If you own your dental practice, you may have a business degree in addition to a DDS or a DMD. It’s more likely, though, that you majored in a science such as biology or chemistry.
After all, you didn’t go to school for eight years to become a businessman or -woman; you went to school to diagnose and treat problems with the teeth and gums. You’re a dentist and a business owner, but not necessarily a “businessperson.” However, when you own your practice, you wear two hats: You're a dentist and a businessperson. Unless you became a dentist for entirely altruistic reasons, you obviously want your practice to be profitable so you can make money. To make that happen, you need to view your practice as a small business and yourself as the owner. You’re not just a dentist. You are a dental-preneur!
You’re the Coach: Do You Have True Team Players?
Every employee in your business, from the receptionist to bookkeeper to the hygienists, impacts customer experience. When you take an active role in the business aspect of your practice, you’re able to identify policies, procedures, and practices that may not be working. It’s your job to put reasonable, effective administrative systems and processes in place (even if you need to hire consultants to help you). It’s your team’s jobs to adhere to those processes reliably and courteously. There is no room in a successful business for employees who are not dedicated and willing to do their part to benefit the organization.
Is Your Financial Policy Transparent and Reasonable for Your Specific Business?
Is it better to perform extensive (and expensive) dental work and be compensated over time via flexible installment payments arranged with your financing team? Or, is it better to have a more restrictive payment policy requiring payment up front (from insurance, self-pay or a combination of both)? The answer will vary from practice to practice. Determine if your top priority is to build your client base (which you could achieve with flexible payments plans) or to keep your existing, financially sound customers happy by minimizing wait times (which you could attain with a restrictive financing policy). Over time, it may be wise to adapt your financing policies based on changes in clientele.
How you’ll accept payments is important. It’s secondary to what’s arguably the most important business decision you need to make, though: how much you’ll charge for services. You’ve heard the saying, “You get what you pay for.” That’s not always the case, but many customers assume it is. The cost of a service is more negotiable than the cost of a commodity, such as oil. Don’t undervalue your services and undercut your customer base by under-pricing. The customers you want to attract, those with enough money to question why something seems like a bargain and to perhaps pass on it assuming it must be an inferior service, are exactly those you want to attract. If your prices are under market value, change them!
Are You Making Patient Education a Top Priority?
In the business world, there’s a practice known as upselling, i.e. “Would you like fries with that?” You’re not in the business of selling burgers and fries, but you are in the business of selling treatments — reparative, restorative, preventive, and cosmetic. Usually, patients visit your office for one of those types of treatments. They may be coming in for their scheduled six-month (preventive) exam or to have a cavity filled (reparative).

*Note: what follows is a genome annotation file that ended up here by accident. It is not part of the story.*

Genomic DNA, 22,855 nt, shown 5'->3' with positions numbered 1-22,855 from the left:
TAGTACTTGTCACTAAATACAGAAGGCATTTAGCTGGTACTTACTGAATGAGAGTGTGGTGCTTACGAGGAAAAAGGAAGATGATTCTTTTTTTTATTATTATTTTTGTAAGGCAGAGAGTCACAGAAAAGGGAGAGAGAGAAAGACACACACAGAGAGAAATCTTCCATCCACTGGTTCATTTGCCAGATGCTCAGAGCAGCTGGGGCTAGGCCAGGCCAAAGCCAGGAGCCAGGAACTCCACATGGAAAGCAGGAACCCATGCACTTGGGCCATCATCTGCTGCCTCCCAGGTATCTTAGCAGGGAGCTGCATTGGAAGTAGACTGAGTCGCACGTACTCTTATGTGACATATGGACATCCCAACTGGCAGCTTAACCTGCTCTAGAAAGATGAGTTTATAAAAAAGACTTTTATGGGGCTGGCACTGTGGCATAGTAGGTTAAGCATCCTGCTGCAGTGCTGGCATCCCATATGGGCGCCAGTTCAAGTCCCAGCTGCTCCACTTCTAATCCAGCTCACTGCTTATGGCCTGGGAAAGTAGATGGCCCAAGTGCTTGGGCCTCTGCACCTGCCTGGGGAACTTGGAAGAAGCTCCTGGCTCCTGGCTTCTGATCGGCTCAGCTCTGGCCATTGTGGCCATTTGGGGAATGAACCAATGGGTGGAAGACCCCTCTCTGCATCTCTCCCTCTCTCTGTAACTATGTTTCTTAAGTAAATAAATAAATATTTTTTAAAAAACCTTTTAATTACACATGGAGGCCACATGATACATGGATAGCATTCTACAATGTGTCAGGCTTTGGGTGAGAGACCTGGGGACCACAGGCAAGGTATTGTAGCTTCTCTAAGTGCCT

As a business owner, get into the habit and encourage your team to get into the habit of spending less time on idle small talk and more time on patient education. If your patients don’t know what your practice offers, they won’t know what to ask for. Address the reasons for their current visit, but also educate them on the services you offer from which they could benefit. Use their X-rays and before and after pictures of other patients to show them exactly how the services you’re recommending can help them.
Are You Measuring Results So You Can Manage and Improve Them?
You’re fortunate to be a small business owner in the digital age, where there are software programs and analytical metrics to track everything from customer satisfaction and retention to your highest- and lowest-margin services, to your supplier and utility costs, etc. All of this data is easily available to you and your team. If you’re not measuring benchmarks and then analyzing what those measurements mean, you’re missing out on tremendous opportunities to expand on what’s working well and change or eliminate what isn’t. As a business owner, it’s up to you to take the time to step back from your clinical duties and evaluate your business from a big-picture perspective. Many dental practice owners become so caught up in their day-to-day responsibilities that they fail to make time to look at analyze the data available to them.
Owning your dental practice carries with it tremendous responsibilities. First and foremost, you must be diligent about staying abreast of new treatments and technologies and ensuring that you continue to hone the skills that make you a great dentist. You also must become business-savvy to make sure that your investment of time, money and passion pay off in the long run. Fortunately, working smarter does not have to mean working longer or harder. Choose your team wisely and rely on it. Outsource things like analyzing data to the experts. Just always keep your eye on the big picture.
For help on working on the business of your practice, contact the dental tax and advisory team at Goldin Peiser & Peiser.
Note: This content is accurate as of the date published above and is subject to change. Please seek professional advice before acting on any matter contained in this article.